• Probiotic supplement (containing Lactobacillus acidophilus), 5-10 billion CFUs (colony forming units) a day, when needed for maintenance of gastrointestinal and immune health.  SFR recommendation:  Tummy Tuneup (provides eight strains of bacteria, including Lactobacillus acidophilus, with 4 billion cultures in each capsule) OR Acidophilus Blast (provides one strain of bacteria, Lactobacillus acidophilus, and has 8 billion cultures per capsule). 

If you have hypoglycemia, please talk with your health care provider BEFORE adding any of these supplements to your daily regimen.  If you’re given the go-ahead to try these supplements, consider adding just one at a time.  Try it for a month or so before adding another, so that you can determine which supplements work best for you.  If you are helped by these suggestions and supplements, we would love to hear from you!bee

Weight-Bearing and Muscle-Strengthening Exercises

I’ve heard from several of you who have also been working in the bone density department.  Thanks for your encouragement!

I thought you might like to see more detail of what my friend Kristin shared with me.  The “Exercise for Strong Bones” pages include information from the National Osteoporosis Foundation, modified slightly for me.   If you can’t read it, click on the images to enlarge.Exercise for Strong Bones, National Osteoporosis FoundationExercise page 2I’m a little embarrassed to admit that I didn’t understand the connection between exercise and bone health.  I was hoping I could just take a supplement and forego the exercise, but that’s just not how the body was designed.  I’ve learned some fascinating things about bones and muscles, so check back here later for more of my discoveries.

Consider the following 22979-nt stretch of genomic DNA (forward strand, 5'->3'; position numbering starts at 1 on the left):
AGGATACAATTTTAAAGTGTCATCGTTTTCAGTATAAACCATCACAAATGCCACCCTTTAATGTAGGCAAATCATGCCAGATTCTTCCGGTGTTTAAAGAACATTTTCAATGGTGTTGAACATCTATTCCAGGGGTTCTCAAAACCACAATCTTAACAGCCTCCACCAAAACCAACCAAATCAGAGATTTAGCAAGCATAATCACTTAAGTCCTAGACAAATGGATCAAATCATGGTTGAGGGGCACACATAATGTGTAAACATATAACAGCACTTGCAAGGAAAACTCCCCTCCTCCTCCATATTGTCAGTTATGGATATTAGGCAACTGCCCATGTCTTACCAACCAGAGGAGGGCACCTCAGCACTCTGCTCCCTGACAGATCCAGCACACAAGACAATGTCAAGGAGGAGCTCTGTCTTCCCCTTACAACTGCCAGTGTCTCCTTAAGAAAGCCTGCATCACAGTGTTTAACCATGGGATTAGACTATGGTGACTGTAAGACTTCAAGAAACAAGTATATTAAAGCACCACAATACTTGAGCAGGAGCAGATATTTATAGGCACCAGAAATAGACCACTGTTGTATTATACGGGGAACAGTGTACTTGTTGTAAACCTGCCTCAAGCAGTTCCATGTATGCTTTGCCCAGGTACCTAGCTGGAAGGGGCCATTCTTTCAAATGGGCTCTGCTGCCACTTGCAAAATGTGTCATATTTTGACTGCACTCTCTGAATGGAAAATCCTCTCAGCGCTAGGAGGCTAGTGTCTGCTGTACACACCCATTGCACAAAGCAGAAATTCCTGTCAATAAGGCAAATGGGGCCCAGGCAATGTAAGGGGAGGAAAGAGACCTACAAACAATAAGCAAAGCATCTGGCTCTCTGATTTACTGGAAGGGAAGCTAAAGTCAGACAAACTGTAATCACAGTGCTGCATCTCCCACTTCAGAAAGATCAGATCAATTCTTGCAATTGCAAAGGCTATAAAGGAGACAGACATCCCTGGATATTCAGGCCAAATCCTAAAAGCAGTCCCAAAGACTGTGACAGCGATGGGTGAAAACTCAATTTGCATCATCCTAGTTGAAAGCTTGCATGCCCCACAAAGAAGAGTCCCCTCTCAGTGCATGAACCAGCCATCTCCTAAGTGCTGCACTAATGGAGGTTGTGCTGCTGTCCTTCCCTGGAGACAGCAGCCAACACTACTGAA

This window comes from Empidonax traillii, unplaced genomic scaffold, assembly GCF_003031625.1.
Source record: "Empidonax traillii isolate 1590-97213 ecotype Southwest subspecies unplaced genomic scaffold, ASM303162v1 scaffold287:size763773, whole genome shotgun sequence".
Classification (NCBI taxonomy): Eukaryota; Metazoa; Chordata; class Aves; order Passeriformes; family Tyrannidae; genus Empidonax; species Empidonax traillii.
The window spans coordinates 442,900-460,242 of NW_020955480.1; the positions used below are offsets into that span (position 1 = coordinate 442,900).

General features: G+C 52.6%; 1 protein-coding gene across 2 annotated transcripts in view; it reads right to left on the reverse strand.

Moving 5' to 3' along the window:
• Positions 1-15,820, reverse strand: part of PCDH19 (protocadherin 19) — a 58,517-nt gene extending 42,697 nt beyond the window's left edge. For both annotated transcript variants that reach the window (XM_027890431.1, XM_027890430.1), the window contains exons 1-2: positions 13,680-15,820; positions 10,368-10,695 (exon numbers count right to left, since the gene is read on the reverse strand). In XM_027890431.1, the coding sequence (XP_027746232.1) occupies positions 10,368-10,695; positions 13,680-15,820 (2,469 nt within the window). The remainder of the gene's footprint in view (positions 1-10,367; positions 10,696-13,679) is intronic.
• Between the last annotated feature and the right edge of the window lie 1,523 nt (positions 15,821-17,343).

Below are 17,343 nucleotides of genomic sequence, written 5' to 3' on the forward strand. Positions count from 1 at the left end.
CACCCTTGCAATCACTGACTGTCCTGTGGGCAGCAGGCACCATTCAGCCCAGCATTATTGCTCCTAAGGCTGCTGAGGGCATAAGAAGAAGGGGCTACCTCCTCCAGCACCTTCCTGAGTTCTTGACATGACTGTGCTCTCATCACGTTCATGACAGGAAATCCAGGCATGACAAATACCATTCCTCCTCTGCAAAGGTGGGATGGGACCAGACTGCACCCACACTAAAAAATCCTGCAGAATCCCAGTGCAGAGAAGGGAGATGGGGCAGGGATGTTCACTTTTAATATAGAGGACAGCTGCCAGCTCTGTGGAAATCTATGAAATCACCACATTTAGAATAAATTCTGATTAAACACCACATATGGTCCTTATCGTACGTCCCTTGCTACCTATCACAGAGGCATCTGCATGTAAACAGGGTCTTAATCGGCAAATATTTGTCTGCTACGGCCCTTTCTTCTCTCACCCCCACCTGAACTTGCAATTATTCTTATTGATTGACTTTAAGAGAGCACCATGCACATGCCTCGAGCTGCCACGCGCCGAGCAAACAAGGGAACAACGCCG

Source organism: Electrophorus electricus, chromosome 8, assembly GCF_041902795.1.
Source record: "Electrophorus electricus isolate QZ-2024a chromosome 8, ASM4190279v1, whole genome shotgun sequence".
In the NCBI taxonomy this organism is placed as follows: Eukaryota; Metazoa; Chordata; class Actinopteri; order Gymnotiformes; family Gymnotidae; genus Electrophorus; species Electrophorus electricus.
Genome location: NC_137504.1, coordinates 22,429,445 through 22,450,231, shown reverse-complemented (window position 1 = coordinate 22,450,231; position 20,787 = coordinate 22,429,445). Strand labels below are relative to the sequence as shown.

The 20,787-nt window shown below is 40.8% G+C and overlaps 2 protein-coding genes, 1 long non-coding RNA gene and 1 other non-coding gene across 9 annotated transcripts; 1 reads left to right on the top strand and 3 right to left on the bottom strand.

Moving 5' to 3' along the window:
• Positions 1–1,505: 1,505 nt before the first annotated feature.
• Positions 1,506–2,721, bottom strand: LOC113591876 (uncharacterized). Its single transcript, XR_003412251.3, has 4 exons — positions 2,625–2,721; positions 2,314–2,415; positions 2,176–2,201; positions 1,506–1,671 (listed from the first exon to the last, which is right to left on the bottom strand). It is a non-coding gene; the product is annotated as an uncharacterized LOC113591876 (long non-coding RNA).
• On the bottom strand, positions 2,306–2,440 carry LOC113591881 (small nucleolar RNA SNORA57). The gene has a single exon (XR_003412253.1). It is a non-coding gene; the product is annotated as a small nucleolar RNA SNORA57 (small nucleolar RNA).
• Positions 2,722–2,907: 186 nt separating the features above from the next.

Please share what you’ve learned about building bone density!  I love to hear from you!

Exercise for Strong Bones

Those were the words at the top of the page my friend Kristin sent me.

Exercise for Strong BonesExercise…

Up until this point, my entire exercise life could be summarized in a few words:  housework and an occasional walk.  And, as the technician had said, “Whatever you’ve been doing, it hasn’t been enough.”

So, Kristin came over and helped me get started with an exercise routine.  I began with 6-pound weights, a list of exercises, and Kristin’s encouragement to work out for 30 seconds and rest for 15 seconds.

I found a free app to help me with the intervals, and I think the fun of that app kept me going those first few days.  I found it at pushpress.com, and it has a great feature called Audio Assist.  I have no idea who these people are, but their encouraging voices tell me when to start and when to rest.  I chose the voice of Elyse Umeda, simply because hers was the most like Kristin’s of all the choices. 🙂  When I get all the way through my workout, that voice says, “Time!  Great job!”  Ah!  Music to my ears and to my tired muscles!!

pushpress app

This is how my routine looks now after working up just a bit.  I work for 40 seconds and rest 20, and my whole workout takes about 27 minutes.  I now work with 8-pound weights for my first cycle and then switch back to the 6-pounders, and I also wear 3-pound ankle weights.

My plan includes three days of this workout, three days of other exercise (once a week it’s 30 minutes of intense housework, sometimes it’s a vigorous walk, and occasionally it’s my regular workout exercises except without the weights), and one day of rest.

I feel my muscles.  I sure hope it’s helping my bones!!

weights